Is Glyphosate Only Toxic to Plants, as Claimed by the Pesticide Industry and the EPA?
Glyphosate has been heralded as exerting its herbicidal effects by disrupting metabolic pathways only found in plant cells. Glyphosate was thought to be nontoxic to animal life, because these affected pathways are not found in animal cells (Herman, 1999; Kennedy, 2017). However, since Earth’s environment is comprised of myriad interacting complex systems, each with an untold number of variables, it is not surprising that the animal kingdom would not be given a free pass. It stands to reason that glyphosate might exert more than the one disrupting effect—just maybe, it might end up doing something else. Indeed, glyphosate-based herbicides (GlyBH) have been found to cause endocrine disruption, birth defects, tumors, liver damage, and kidney damage, at concentrations below the allowed acceptable daily levels, in mice and rats (Benedetti, 2004; Prasad, 2009); GlyBH is also toxic, at environmentally relevant concentrations, to a variety of other species, such as frogs, fish, and daphnia, the water flea (Sandrini, 2013; Kennedy, 2017).
Other studies have shown that glyphosate causes significant morphological changes in the tail of tadpoles (Relyea, 2012). Even though the precise mechanisms by which GlyBH exerts all these effects may have not yet been definitively elucidated in some, or even most, cases, the reality of the harmful effects has been demonstrated.
What Are Some Underlying, Molecular Mechanisms by Which Glyphosate Exerts Its Toxicity in Animals’ Cells?
Studies have shown that glyphosate induces bone marrow DNA damage and cell death in mice, within twenty-four to seventy-two hours, following one dose of either 25 or 50 mg glyphosate per kilogram of body weight (Prasad, 2009). Furthermore, glyphosate has been shown to be a cholinesterase inhibitor at environmental concentrations in mussels and fish (Sandrini, 2013). Cholinesterase is an enzyme found in animals’ cells (including, of course, humans’ cells), which is needed during normal metabolism to break down the important neurotransmitter, acetylcholine. If acetylcholine were not rapidly broken down by cholinesterase, it would over-stimulate nerves, muscles, and exocrine glands. Glyphosate also appears to substitute for the amino acid glycine in a number of important metabolic pathways, including those that affect kidney function (S. Seneff, chapter in this book; Seneff, 2018).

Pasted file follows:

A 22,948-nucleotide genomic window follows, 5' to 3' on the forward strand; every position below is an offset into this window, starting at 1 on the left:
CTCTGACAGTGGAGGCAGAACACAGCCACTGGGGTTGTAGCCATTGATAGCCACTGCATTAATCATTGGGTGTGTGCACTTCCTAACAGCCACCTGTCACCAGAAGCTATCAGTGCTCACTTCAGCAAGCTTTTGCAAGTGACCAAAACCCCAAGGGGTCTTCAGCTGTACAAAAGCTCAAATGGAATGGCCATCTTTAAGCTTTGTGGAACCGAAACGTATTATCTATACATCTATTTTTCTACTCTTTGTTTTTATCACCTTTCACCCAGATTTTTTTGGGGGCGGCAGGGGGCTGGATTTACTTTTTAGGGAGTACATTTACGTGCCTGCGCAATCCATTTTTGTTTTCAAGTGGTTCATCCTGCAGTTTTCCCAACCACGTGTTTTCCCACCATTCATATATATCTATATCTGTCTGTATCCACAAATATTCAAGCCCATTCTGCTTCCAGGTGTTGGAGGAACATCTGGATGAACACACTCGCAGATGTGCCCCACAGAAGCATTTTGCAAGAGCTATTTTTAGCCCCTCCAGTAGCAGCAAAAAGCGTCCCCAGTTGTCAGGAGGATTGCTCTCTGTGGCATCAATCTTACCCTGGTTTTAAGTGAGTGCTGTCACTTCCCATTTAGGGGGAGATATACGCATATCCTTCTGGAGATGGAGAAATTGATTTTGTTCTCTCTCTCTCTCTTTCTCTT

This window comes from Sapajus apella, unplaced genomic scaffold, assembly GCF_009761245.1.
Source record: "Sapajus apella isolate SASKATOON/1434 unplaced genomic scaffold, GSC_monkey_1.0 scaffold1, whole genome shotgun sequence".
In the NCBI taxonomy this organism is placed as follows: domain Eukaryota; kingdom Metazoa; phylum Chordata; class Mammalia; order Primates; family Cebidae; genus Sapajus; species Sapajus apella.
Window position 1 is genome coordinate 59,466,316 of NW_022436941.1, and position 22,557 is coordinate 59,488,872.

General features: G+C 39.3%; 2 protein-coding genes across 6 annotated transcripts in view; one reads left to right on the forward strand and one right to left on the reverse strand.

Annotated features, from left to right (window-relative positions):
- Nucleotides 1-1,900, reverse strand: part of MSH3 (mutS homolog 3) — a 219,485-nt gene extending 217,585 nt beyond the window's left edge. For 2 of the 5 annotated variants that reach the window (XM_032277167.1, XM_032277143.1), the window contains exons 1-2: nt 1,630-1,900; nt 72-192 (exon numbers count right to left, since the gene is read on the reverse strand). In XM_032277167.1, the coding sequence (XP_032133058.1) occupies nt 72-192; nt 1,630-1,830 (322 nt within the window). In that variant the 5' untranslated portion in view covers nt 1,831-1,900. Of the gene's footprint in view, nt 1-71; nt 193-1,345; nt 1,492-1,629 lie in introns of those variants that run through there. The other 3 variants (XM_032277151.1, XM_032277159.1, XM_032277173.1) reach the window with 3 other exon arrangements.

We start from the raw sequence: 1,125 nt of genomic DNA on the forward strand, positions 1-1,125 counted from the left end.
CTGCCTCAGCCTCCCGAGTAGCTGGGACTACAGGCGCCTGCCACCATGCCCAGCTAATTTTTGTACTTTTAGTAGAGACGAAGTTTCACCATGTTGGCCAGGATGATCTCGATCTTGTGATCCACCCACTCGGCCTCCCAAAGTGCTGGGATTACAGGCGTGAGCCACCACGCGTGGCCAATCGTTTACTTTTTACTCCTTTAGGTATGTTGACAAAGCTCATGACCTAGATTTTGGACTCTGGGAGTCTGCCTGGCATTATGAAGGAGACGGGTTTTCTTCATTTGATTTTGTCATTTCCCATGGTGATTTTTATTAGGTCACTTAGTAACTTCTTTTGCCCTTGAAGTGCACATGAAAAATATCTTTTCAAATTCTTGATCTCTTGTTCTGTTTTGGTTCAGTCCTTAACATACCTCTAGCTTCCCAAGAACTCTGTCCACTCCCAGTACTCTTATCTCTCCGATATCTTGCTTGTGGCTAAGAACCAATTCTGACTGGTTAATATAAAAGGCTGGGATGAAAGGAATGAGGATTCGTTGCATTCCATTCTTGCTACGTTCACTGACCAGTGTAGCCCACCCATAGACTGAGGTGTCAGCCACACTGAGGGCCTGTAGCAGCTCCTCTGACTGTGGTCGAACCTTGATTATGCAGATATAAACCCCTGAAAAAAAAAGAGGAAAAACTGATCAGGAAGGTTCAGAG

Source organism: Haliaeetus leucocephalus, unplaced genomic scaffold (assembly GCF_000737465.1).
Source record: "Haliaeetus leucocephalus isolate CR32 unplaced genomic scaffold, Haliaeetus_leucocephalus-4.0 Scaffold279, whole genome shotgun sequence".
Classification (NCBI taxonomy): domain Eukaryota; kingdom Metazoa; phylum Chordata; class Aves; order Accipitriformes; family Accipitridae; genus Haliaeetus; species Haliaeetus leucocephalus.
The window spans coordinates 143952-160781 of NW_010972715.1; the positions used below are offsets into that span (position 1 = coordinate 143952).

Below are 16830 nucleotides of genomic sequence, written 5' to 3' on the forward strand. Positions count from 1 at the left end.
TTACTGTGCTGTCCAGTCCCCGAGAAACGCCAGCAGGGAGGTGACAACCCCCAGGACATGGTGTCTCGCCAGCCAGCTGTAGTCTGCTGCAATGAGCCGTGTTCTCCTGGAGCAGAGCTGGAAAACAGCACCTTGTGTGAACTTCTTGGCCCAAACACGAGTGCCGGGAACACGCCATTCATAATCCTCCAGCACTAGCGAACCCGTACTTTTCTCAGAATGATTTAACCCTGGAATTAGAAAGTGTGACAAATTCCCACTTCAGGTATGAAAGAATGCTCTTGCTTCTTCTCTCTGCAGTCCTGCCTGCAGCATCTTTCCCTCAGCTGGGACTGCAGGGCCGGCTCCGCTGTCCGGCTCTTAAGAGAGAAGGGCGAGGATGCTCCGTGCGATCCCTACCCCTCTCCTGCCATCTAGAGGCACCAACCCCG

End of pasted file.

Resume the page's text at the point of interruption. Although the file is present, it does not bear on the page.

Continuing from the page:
Does Glyphosate’s Solubility in Water Reduce Its Toxicity, as Claimed by the Pesticide Industry and the EPA?
The chemical structure of glyphosate has also been used to argue against glyphosate bioaccumulating4 in organisms, helping to justify its widespread worldwide distribution. Substances bioaccumulated or biomagnified5 up the food chain present a much greater threat to an ecosystem, since those animals occupying the top of the food chain experience devastatingly high pesticide concentrations, as Rachel Carson first pointed out in 1962 (Carson, 1962).
Fat-soluble pesticides (which dissolve better in fats than water), such as chlorinated hydrocarbon insecticides (including DDT and chlordane), carbamates, organophosphates, and pyrethroids are bioaccumulated and biomagnified, as well as persist in the environment, thus wreaking greater destruction than water-soluble pesticides, such as glyphosate,6 which was an early rationalization for its mass application. However, water-soluble pesticides, since they dissolve well in water, are easily carried by rainwater and runoff, from the area where they were sprayed, into ground water and streams. There, they damage untargeted plants and animals. . . .